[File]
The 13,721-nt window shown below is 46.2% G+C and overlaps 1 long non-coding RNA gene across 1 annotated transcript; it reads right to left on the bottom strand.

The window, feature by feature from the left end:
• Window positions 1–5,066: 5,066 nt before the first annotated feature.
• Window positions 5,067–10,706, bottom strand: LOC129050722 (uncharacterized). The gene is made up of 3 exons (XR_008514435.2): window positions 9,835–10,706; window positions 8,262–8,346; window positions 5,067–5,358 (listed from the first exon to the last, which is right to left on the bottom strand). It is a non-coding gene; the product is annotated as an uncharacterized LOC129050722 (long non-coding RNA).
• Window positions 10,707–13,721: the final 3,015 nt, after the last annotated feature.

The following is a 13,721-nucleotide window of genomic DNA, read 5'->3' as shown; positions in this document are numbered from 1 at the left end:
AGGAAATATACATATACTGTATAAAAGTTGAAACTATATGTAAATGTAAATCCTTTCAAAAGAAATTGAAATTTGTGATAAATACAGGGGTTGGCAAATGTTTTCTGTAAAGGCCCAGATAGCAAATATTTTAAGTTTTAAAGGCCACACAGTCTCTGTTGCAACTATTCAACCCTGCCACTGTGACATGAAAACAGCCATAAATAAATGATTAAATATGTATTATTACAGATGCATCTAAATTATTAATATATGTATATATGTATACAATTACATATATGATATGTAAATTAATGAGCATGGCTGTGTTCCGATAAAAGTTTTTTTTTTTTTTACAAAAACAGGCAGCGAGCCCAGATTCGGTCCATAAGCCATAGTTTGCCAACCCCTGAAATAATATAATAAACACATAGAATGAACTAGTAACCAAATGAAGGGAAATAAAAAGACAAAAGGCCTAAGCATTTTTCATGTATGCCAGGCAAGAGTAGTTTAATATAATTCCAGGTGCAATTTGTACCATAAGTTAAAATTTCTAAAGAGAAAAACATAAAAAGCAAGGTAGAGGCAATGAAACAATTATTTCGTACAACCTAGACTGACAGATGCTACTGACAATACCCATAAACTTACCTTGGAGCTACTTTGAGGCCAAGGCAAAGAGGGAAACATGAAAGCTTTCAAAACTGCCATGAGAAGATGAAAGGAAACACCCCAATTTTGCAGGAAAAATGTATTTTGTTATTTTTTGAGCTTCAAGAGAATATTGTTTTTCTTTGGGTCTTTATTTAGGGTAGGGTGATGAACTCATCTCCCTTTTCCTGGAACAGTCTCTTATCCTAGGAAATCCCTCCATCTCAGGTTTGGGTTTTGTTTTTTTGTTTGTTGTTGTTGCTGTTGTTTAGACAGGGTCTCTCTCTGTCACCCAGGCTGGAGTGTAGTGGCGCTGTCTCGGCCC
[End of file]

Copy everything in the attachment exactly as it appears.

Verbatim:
The 13,721-nt window shown below is 46.2% G+C and overlaps 1 long non-coding RNA gene across 1 annotated transcript; it reads right to left on the bottom strand.

The window, feature by feature from the left end:
• Window positions 1–5,066: 5,066 nt before the first annotated feature.
• Window positions 5,067–10,706, bottom strand: LOC129050722 (uncharacterized). The gene is made up of 3 exons (XR_008514435.2): window positions 9,835–10,706; window positions 8,262–8,346; window positions 5,067–5,358 (listed from the first exon to the last, which is right to left on the bottom strand). It is a non-coding gene; the product is annotated as an uncharacterized LOC129050722 (long non-coding RNA).
• Window positions 10,707–13,721: the final 3,015 nt, after the last annotated feature.

The following is a 13,721-nucleotide window of genomic DNA, read 5'->3' as shown; positions in this document are numbered from 1 at the left end:
AGGAAATATACATATACTGTATAAAAGTTGAAACTATATGTAAATGTAAATCCTTTCAAAAGAAATTGAAATTTGTGATAAATACAGGGGTTGGCAAATGTTTTCTGTAAAGGCCCAGATAGCAAATATTTTAAGTTTTAAAGGCCACACAGTCTCTGTTGCAACTATTCAACCCTGCCACTGTGACATGAAAACAGCCATAAATAAATGATTAAATATGTATTATTACAGATGCATCTAAATTATTAATATATGTATATATGTATACAATTACATATATGATATGTAAATTAATGAGCATGGCTGTGTTCCGATAAAAGTTTTTTTTTTTTTTACAAAAACAGGCAGCGAGCCCAGATTCGGTCCATAAGCCATAGTTTGCCAACCCCTGAAATAATATAATAAACACATAGAATGAACTAGTAACCAAATGAAGGGAAATAAAAAGACAAAAGGCCTAAGCATTTTTCATGTATGCCAGGCAAGAGTAGTTTAATATAATTCCAGGTGCAATTTGTACCATAAGTTAAAATTTCTAAAGAGAAAAACATAAAAAGCAAGGTAGAGGCAATGAAACAATTATTTCGTACAACCTAGACTGACAGATGCTACTGACAATACCCATAAACTTACCTTGGAGCTACTTTGAGGCCAAGGCAAAGAGGGAAACATGAAAGCTTTCAAAACTGCCATGAGAAGATGAAAGGAAACACCCCAATTTTGCAGGAAAAATGTATTTTGTTATTTTTTGAGCTTCAAGAGAATATTGTTTTTCTTTGGGTCTTTATTTAGGGTAGGGTGATGAACTCATCTCCCTTTTCCTGGAACAGTCTCTTATCCTAGGAAATCCCTCCATCTCAGGTTTGGGTTTTGTTTTTTTGTTTGTTGTTGTTGCTGTTGTTTAGACAGGGTCTCTCTCTGTCACCCAGGCTGGAGTGTAGTGGCGCTGTCTCGGCCC